The Witch's Flight

A version of this piece appeared in the VLS, Summer, 1994

Michel Foucault’s blurb is stamped on the back of What is Philosophy? like a slogan: “Perhaps one day this century will be known as Deleuzian.” Deleuze insisted that Foucault made the quip to amuse their fans and irritate their enemies, but it’s presence on the back of the latest Deleuze and Guattari translation indicates two things: One, that one senses something mighty in Deleuze, an epochal shift in the plate tectonics of thought. And two, that in America, a personal introduction from a more established friend doesn’t hurt.

Though a steady stream of translations over the last five years has scattered the spores, Deleuze (with or without Guattari) has yet to infiltrate American critical theory with the virulence of Foucault, Derrida, or Baudrillard. Though a small cottage industry is growingappropriately worrying the wiser among themthere remains considerable resistance and apathy. Partly it’s because Deleuze and Guattari (or “D&G,” as they’re known on the Internet discussion group I belong to) keeps semiotics and its discontents at bay, partly because there’s plenty in his work to jerk the knee of those chronic skeptics who find things perenniallyin that telling word”suspect”. For however much you pick apart the gears and chains of their conceptual apparatuses, finding this notion obscure and that notion problematic, at a certain point you gotta strap them on like a pair of fuzzy logic rollerblades. Those taught to prize criticism more than creation distrust this intensive hands-on approach, though artists and the congenitally weird seem to dig.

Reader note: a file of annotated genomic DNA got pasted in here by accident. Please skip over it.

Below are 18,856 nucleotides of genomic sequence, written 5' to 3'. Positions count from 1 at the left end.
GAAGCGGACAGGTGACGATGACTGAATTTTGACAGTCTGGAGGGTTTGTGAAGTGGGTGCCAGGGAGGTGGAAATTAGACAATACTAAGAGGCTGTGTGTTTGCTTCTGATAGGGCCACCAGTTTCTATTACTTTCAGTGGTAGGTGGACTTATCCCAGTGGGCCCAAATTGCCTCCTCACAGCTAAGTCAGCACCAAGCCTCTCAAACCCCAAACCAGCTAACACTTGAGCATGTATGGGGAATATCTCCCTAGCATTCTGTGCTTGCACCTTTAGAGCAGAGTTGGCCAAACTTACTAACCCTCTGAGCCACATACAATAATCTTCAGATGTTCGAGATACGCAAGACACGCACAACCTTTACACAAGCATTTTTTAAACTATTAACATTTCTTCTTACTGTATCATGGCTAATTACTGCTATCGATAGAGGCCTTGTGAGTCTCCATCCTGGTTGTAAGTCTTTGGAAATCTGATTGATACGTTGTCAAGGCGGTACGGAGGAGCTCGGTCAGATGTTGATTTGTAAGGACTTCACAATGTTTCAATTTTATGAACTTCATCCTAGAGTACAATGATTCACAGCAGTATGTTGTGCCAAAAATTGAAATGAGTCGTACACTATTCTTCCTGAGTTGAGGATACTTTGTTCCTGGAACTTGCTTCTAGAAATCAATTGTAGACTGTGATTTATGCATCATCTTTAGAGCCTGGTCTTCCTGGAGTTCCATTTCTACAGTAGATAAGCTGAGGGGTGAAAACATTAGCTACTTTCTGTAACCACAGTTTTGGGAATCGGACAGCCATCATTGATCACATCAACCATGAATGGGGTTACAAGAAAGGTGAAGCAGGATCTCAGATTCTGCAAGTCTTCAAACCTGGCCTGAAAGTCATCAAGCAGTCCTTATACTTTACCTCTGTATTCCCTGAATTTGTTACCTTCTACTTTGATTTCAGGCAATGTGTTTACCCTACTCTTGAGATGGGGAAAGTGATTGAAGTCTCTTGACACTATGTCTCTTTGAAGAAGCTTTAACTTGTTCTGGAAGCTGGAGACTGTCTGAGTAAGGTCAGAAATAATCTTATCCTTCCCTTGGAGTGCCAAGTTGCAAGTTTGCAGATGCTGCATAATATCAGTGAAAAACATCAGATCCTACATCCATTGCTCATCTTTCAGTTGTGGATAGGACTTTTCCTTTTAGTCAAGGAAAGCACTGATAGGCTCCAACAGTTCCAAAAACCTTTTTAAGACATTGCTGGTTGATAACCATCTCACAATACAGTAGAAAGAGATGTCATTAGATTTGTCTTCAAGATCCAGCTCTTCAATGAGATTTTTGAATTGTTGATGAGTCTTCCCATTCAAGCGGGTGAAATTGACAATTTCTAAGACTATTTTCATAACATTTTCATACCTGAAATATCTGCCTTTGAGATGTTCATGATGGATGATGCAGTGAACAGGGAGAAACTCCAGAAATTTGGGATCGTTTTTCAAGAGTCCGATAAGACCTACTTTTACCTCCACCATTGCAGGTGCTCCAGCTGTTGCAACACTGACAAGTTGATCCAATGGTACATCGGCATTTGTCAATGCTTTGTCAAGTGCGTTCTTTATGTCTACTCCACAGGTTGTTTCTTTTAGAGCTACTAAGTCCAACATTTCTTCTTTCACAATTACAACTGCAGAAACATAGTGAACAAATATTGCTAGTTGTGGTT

Even if D&G make their way into survey courses, it remains to be seen whether such dizzying schizos can ever fully be institutionalized. For there are many Deleuzes, some indistinguishable from various Guattaris. There’s the D&G of Anti-Oedipus, who marked a generation obsessed with Freud and Marx , and the D&G of A Thousand Plateaus, who marked a generation obsessed with Donna Haraway and cyberpunk. There’s Deleuze the SF mutant and Deleuze the high brow modernist, rhapsodizing Proust, Messiaen, and Pollock. There’s Deleuze the mad nomad, leaping with Guattari across multi-disciplinary fields at a single bound; and Deleuze the philosopher, a thinker who cannot be understood apart from the tradition that he decenters and perverts but does not abandon.

Though it buzzed the Parisians in 1991, What is Philosophy? by itself will probably not blow many minds. In many ways it’s a retrospective work, opening with the image of old men looking back and in some sense “ending” with Guattari’s demise in 1992. But What is Philosophy? intensifies if you connect it up to other relevant recent texts: all the Deleuze that has emerged the last couple of yearsincluding Difference and Repetition, the paperback edition of The Logic of Sense, The Fold: Leibniz and the Baroque, and Constantin Boundas’ The Deleuze Readerand related documents like the translation of Lyotard’s Libidinal Economy, Zone’s most Deleuzian Incorporations and two great Deleuze studies by Brian Massumi and Michael Hardt.